“Thrive Energy Cookbook” (Book Review)

Brendan Brazier’s book is packed with 150 nutrient-dense, vegan recipes to fuel your workouts.

When it comes to nutrition in the fitness world, figuring out the right combination of macronutrients to consume and when to eat them is a dominant focus. But what if most athletes are looking in the wrong places when it comes to utilizing nutrition to enhance performance and reduce recovery time?

It’s becoming clearer that easily digestible foods that provide a massive amount of micronutrients are the key to reduced inflammation, enhanced oxygen-carrying capacity in the blood, mental clarity, and other performance gains. Brendan Brazier’s newest book, Thrive Energy Cookbook, highlights those foods and incorporates them into tasty plant-based recipes with the athlete specifically in mind.

If you’re an endurance athlete, an occasional runner, or have an interest in any kind of endurance competitions, you’d be well served to get to know Brendan Brazier and his work. He’s a former Ironman triathlete, two-time Canadian 50km Ultra-Marathon champion, a best-selling author, and the formulator of the popular plant-based Vega product line of protein powders, superfoods, and other whole-food sport supplements.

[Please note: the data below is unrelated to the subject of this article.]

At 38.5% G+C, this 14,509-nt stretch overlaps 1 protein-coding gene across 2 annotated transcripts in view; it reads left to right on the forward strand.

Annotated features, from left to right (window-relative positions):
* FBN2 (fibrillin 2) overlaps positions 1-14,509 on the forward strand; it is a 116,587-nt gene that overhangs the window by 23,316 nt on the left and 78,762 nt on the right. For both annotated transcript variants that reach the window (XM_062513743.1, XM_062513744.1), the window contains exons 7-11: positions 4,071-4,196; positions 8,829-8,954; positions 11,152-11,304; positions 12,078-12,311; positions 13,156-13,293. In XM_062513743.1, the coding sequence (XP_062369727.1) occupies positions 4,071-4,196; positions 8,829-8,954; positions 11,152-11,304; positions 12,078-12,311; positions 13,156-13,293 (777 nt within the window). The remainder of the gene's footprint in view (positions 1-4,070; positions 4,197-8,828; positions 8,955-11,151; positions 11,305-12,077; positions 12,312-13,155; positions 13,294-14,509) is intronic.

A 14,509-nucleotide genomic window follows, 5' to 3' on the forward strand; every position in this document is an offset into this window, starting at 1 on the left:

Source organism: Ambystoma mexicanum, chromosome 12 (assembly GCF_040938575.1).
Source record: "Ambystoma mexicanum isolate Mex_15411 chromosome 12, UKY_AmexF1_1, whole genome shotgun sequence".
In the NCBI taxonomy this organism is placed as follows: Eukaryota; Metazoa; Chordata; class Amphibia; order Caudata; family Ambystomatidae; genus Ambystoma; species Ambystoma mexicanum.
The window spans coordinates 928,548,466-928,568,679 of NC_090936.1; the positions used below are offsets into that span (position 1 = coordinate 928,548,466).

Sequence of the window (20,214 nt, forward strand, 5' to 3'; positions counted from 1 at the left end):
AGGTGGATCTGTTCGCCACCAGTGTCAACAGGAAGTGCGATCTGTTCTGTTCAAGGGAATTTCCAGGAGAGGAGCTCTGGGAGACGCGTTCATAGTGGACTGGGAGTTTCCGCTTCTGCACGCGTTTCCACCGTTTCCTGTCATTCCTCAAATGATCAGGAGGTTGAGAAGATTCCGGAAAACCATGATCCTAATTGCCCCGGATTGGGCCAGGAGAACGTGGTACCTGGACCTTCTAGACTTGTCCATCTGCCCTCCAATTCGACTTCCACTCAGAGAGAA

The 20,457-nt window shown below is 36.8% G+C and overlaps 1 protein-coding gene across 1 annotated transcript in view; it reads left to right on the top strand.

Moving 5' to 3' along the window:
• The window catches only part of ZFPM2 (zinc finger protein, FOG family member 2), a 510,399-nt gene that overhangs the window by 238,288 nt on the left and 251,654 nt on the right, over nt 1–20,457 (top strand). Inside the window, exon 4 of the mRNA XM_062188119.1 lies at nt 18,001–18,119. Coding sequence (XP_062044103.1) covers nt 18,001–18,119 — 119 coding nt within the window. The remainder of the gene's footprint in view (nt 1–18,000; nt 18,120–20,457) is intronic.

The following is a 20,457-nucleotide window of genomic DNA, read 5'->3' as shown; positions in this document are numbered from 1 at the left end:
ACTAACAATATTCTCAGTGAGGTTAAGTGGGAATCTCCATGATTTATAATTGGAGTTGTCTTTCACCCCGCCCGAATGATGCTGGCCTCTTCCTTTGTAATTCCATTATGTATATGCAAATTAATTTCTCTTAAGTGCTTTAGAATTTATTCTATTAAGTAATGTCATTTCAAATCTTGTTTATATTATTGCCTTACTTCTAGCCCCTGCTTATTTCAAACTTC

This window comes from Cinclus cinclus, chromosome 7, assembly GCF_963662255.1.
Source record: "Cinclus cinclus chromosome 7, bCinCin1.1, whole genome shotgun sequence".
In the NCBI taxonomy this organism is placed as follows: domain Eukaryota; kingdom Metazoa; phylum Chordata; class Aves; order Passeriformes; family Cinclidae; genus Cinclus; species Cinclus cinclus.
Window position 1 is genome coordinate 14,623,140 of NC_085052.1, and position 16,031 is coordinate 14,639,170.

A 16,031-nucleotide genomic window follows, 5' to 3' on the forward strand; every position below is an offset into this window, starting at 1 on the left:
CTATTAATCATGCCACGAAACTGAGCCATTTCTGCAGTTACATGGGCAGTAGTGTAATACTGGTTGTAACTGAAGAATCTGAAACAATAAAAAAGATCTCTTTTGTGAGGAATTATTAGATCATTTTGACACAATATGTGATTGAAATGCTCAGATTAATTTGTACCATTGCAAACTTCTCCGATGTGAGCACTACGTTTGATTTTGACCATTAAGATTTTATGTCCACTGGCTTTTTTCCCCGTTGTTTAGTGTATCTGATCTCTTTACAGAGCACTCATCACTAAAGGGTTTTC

I first took an interest in Brendan’s work several years ago when making the transition to a plant-based diet. I noticed that unlike a lot of people who eschewed animal products for ethical purposes, Brendan initially made the switch to enhance athletic performance and achieve optimal health.

Since I made my dietary change for similar reasons, his first book, Thrive: The Vegan Nutrition Guide to Optimal Performance in Sports and Life, was one of the first books on plant-based nutrition that I read. While all the other books I’d read focused on longevity and disease prevention, the idea that a nutrient-dense plant-based diet could actually augment athletic performance was a revolutionary and inspiring idea for me.

Moreover, the idea that athletic enhancement and long-term health need not be mutually exclusive is something often overlooked in the fitness industry, and Brendan is leading the charge to bring this information to the forefront.